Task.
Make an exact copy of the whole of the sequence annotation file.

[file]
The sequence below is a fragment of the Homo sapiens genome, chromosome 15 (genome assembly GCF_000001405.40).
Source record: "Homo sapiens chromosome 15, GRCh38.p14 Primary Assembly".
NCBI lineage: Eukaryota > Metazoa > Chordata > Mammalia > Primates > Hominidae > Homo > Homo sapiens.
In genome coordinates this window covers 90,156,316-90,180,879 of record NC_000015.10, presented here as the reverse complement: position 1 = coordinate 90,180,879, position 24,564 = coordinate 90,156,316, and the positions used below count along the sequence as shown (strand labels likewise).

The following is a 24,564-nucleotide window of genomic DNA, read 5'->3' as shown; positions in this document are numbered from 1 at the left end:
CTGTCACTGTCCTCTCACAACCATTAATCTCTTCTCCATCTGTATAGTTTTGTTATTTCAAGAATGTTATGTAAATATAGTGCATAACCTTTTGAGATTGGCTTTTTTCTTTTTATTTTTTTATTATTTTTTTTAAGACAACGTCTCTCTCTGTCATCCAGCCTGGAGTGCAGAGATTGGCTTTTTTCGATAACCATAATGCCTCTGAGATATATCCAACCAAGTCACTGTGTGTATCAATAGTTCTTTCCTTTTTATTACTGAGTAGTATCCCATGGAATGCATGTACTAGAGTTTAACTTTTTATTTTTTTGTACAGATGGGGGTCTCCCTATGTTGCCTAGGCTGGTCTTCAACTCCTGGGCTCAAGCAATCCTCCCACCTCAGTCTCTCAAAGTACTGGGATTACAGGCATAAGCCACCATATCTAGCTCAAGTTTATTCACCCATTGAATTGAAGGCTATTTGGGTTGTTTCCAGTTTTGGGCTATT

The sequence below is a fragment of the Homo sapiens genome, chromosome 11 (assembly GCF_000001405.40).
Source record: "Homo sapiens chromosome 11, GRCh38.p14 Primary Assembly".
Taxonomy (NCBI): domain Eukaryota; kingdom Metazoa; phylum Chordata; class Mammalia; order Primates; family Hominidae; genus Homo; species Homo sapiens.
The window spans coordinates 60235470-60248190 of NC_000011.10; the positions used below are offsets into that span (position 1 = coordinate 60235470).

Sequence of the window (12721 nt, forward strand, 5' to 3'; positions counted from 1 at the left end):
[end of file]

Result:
The sequence below is a fragment of the Homo sapiens genome, chromosome 15 (genome assembly GCF_000001405.40).
Source record: "Homo sapiens chromosome 15, GRCh38.p14 Primary Assembly".
NCBI lineage: Eukaryota > Metazoa > Chordata > Mammalia > Primates > Hominidae > Homo > Homo sapiens.
In genome coordinates this window covers 90,156,316-90,180,879 of record NC_000015.10, presented here as the reverse complement: position 1 = coordinate 90,180,879, position 24,564 = coordinate 90,156,316, and the positions used below count along the sequence as shown (strand labels likewise).

The following is a 24,564-nucleotide window of genomic DNA, read 5'->3' as shown; positions in this document are numbered from 1 at the left end:
CTGTCACTGTCCTCTCACAACCATTAATCTCTTCTCCATCTGTATAGTTTTGTTATTTCAAGAATGTTATGTAAATATAGTGCATAACCTTTTGAGATTGGCTTTTTTCTTTTTATTTTTTTATTATTTTTTTTAAGACAACGTCTCTCTCTGTCATCCAGCCTGGAGTGCAGAGATTGGCTTTTTTCGATAACCATAATGCCTCTGAGATATATCCAACCAAGTCACTGTGTGTATCAATAGTTCTTTCCTTTTTATTACTGAGTAGTATCCCATGGAATGCATGTACTAGAGTTTAACTTTTTATTTTTTTGTACAGATGGGGGTCTCCCTATGTTGCCTAGGCTGGTCTTCAACTCCTGGGCTCAAGCAATCCTCCCACCTCAGTCTCTCAAAGTACTGGGATTACAGGCATAAGCCACCATATCTAGCTCAAGTTTATTCACCCATTGAATTGAAGGCTATTTGGGTTGTTTCCAGTTTTGGGCTATT

The sequence below is a fragment of the Homo sapiens genome, chromosome 11 (assembly GCF_000001405.40).
Source record: "Homo sapiens chromosome 11, GRCh38.p14 Primary Assembly".
Taxonomy (NCBI): domain Eukaryota; kingdom Metazoa; phylum Chordata; class Mammalia; order Primates; family Hominidae; genus Homo; species Homo sapiens.
The window spans coordinates 60235470-60248190 of NC_000011.10; the positions used below are offsets into that span (position 1 = coordinate 60235470).

Sequence of the window (12721 nt, forward strand, 5' to 3'; positions counted from 1 at the left end):